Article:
10 Questions to Ask Yourself when Considering a Continuing Education Program
Tips for Deciding between Project, Graduate school, Bootcamp or Fellowship to help you Land your Next Role
Originally published in April 2020 and has been updated in June, 2020, September 2020, April 2021, May 2023 and January 2024 for relevancy.
After graduation, I wanted to continue working with NASA JPL; I got my PhD in Statistics from UCLA. In the process, I learned:
how to learn,
how to research,
that I need to scope down to finish my dissertation, and to
update my advisor/stakeholders on my progress more often than once every 3 years :)
which are great skills to for working in industry, especially in tech. But is it the right path for you?
I'm often asked for recommendations for the best programs for continuing education, such as graduate programs (Masters or Ph.D.), bootcamps or fellowships. My answer* is always: "it depends"... it depends on many, many factors and opportunity costs.
TL;DR: To help you decide, start with the end goal in mind of what you want to do after you get your degree/certification and work backwards from there.
To help you better decide if you should work on a side project, or go to graduate school/bootcamp/fellowship and if a given program is the right fit, if/when you're considering going back to school, I recommend that you ask yourself the following questions:
Start with the end goal in mind: Where do you want to be after you finish the program? What gaps are you trying to fill (if any) with the project, degree or course work, to get you to where you want to go next?
What are the opportunity costs if do -- and don't -- go for the degree/certification?
Where are graduates of the program getting placed after graduation? Are those industries and companies you also want to work for?
Does the degree/certification align with your interests (and strengths)?
When I was getting my degrees in Statistics, I learned (many) algorithms in undergrad, the theory behind them as a Masters student, and invented my own to get a PhD.
How do you learn best?
Do you prefer self-paced: through books/videos/blogs?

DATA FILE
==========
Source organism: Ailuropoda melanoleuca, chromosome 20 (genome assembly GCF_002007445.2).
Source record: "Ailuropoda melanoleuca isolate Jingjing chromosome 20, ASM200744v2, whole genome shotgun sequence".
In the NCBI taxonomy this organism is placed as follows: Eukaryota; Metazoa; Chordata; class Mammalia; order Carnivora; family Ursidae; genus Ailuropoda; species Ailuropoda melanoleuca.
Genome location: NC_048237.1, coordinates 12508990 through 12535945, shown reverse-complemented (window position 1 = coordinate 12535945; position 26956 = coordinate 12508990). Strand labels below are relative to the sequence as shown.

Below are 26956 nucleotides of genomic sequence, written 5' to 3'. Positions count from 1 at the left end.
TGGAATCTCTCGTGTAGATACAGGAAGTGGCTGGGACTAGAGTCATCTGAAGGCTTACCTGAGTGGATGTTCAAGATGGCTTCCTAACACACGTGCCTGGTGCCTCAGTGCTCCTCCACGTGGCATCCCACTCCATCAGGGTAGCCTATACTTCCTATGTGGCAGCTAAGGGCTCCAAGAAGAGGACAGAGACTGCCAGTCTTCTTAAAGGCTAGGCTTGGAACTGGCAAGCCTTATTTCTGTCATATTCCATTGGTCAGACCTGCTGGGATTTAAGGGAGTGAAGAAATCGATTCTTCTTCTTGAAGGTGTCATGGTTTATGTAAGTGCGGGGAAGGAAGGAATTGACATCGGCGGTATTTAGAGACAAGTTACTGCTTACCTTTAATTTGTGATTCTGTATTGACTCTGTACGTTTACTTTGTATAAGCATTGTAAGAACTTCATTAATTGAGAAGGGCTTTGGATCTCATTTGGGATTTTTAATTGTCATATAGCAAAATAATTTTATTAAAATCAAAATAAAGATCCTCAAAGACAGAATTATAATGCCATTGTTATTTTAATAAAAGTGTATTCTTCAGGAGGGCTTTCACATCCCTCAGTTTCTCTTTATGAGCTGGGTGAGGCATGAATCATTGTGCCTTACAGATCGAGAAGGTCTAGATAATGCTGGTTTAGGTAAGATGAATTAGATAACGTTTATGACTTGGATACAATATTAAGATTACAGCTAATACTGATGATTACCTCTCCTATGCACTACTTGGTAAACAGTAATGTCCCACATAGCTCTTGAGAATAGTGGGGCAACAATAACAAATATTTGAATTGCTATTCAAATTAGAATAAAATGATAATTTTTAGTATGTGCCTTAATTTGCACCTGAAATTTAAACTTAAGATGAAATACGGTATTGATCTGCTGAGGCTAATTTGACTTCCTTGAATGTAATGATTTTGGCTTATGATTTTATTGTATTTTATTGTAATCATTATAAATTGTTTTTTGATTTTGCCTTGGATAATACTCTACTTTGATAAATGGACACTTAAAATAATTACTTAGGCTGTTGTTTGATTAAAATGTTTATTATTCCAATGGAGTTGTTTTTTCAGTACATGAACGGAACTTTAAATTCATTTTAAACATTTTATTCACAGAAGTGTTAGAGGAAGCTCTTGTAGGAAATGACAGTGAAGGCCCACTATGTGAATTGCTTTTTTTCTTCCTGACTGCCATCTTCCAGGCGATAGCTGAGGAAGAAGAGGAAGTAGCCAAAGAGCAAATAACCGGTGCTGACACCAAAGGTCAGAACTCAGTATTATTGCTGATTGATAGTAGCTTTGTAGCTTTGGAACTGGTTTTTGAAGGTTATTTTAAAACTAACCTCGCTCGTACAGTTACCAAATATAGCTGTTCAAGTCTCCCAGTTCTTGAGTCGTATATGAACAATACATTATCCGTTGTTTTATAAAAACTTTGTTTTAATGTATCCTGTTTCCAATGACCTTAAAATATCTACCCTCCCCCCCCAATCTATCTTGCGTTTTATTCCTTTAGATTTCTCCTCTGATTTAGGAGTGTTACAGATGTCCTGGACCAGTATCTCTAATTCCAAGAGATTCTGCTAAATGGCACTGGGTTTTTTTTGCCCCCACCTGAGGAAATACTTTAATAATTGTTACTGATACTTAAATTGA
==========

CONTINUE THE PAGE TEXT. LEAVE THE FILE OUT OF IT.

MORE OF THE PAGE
Do you need accountability? And are more comfortable with instructor-based learning, through college/university/bootcamp?
Do you prefer to be project-based, by working on a project? If so, please see my tips for a side project here.
How much time can you allocate to the program, per week and in years?
Do you prefer a full-time program that's all in-person? or a is a part-time program that's after work a better fit? or something else entirely?
What is the structure of the program? What are the course requirements? Is there a capstone/thesis and/or qualifying exam requirements?
How much does it cost? Do you have to relocate?
Is there 1+ professor/faculty with the expertise that will help you reach you goal from question (1)? Who is allowed to make up your dissertation committee?
What are the requirements and application deadlines for the program?
(Bonus, if applicable) Is there any financial aid? Will your company reimburse you some/all for the tuition fees; what are those reimbursement terms?
(Bonus) Request to meet students and faculty, to hear more about their experience, tips and communication preferences.
Hope this helps! If at the end of this thought exercise you decide that graduate school is not (yet) for you, no worries! Here's more advice on what to try instead to become more marketable in the space:
Keywords: Graduate school, Data Science careers
You may also like:
Should you go to Graduate School? by Alison Green of Ask a Manager
The Hustle's (hot) take that "Maybe you shouldn’t get that master’s degree in this economy" (January 2023)
Working Backwards (the Amazon Method), by Product Plan
* Irina is an advisory board member at UCLA's Masters of Applied Statistics (MAS) Program and developed and taught a graduate course for UCLA Statistics for business and software development best practices for real-time analytics/ML/AI in production